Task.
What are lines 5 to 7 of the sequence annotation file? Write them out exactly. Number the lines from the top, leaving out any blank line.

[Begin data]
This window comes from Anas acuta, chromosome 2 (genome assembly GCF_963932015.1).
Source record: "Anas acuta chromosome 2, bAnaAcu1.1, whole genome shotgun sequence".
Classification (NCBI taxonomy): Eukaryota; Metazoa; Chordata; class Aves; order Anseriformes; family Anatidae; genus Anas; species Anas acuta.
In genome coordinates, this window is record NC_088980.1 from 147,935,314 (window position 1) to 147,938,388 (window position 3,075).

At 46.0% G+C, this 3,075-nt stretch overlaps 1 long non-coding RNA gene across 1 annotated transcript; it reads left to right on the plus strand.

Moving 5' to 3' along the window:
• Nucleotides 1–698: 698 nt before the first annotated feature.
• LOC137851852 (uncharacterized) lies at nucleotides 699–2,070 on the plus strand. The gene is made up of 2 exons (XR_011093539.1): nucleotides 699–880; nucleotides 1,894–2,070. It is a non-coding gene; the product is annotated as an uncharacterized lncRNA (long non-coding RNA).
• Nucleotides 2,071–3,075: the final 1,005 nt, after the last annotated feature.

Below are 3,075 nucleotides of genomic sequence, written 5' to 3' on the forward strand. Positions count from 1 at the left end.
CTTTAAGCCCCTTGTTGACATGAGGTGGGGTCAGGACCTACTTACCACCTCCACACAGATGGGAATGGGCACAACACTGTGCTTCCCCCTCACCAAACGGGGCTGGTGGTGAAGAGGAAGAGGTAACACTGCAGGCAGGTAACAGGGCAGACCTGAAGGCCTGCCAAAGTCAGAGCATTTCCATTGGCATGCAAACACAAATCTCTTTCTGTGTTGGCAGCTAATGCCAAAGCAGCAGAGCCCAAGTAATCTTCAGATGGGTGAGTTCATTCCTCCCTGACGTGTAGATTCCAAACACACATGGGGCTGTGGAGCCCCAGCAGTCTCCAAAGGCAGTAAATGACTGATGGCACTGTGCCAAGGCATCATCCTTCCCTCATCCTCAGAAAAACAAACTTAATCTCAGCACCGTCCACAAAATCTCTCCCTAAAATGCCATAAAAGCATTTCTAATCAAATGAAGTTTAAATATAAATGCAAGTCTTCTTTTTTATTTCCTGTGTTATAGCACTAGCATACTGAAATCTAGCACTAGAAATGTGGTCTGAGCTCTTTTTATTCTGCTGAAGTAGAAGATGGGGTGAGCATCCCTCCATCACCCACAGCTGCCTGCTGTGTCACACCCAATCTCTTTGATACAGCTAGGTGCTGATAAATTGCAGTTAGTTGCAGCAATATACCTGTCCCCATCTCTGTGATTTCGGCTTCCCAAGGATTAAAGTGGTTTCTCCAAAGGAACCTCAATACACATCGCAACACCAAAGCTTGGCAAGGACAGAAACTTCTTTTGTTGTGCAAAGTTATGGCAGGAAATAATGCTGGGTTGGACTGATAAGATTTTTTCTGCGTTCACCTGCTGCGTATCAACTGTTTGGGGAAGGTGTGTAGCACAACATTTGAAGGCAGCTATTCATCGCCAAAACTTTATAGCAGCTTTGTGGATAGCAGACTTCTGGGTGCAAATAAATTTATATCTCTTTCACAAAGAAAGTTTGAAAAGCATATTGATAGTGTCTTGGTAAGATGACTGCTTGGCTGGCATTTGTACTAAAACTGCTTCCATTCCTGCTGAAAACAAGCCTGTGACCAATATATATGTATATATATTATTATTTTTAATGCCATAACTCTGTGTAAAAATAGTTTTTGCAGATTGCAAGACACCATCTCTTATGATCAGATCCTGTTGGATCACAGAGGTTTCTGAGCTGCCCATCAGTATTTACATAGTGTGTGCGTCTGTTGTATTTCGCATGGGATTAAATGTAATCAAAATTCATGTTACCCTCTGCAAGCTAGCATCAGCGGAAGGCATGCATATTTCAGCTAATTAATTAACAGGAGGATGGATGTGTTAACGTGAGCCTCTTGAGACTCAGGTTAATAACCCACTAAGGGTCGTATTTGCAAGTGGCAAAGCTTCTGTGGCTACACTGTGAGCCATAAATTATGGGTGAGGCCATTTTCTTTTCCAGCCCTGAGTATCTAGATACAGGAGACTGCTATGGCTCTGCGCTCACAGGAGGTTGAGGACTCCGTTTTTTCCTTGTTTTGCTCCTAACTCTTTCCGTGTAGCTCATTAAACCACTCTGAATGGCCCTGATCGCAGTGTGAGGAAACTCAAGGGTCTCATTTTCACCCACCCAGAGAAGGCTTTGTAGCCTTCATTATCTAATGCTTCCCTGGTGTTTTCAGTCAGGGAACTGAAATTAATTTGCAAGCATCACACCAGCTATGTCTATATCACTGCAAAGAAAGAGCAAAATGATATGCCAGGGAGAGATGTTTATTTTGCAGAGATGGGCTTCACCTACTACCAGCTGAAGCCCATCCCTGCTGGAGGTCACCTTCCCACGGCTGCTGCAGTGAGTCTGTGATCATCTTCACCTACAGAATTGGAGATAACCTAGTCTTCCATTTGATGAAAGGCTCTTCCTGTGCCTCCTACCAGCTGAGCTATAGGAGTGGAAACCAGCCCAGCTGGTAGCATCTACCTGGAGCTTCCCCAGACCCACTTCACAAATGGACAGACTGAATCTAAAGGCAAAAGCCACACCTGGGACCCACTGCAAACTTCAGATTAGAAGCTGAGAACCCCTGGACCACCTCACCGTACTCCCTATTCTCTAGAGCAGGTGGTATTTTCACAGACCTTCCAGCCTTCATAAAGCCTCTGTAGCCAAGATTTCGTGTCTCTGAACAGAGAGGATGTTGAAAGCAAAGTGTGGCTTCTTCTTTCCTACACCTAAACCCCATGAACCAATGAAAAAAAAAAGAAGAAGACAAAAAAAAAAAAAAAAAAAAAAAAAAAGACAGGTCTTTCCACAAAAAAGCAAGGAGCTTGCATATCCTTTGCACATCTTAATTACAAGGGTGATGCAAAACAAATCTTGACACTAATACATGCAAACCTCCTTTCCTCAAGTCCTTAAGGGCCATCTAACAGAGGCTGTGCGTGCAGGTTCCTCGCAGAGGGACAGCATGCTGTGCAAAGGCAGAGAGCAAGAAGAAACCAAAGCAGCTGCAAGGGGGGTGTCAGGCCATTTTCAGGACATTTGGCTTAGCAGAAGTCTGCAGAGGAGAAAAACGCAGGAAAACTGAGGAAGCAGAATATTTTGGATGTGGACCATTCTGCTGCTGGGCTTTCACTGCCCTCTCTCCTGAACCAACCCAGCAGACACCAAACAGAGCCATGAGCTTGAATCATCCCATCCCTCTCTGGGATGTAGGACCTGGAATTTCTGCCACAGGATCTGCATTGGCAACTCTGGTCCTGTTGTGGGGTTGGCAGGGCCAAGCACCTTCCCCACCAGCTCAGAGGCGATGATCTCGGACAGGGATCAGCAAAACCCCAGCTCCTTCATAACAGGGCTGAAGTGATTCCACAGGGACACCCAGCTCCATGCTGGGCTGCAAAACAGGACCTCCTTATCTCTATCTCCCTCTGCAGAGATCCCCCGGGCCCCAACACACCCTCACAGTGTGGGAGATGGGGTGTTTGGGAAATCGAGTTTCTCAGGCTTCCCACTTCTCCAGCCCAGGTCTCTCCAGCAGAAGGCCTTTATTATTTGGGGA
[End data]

At 46.0% G+C, this 3,075-nt stretch overlaps 1 long non-coding RNA gene across 1 annotated transcript; it reads left to right on the plus strand.

Moving 5' to 3' along the window:
• Nucleotides 1–698: 698 nt before the first annotated feature.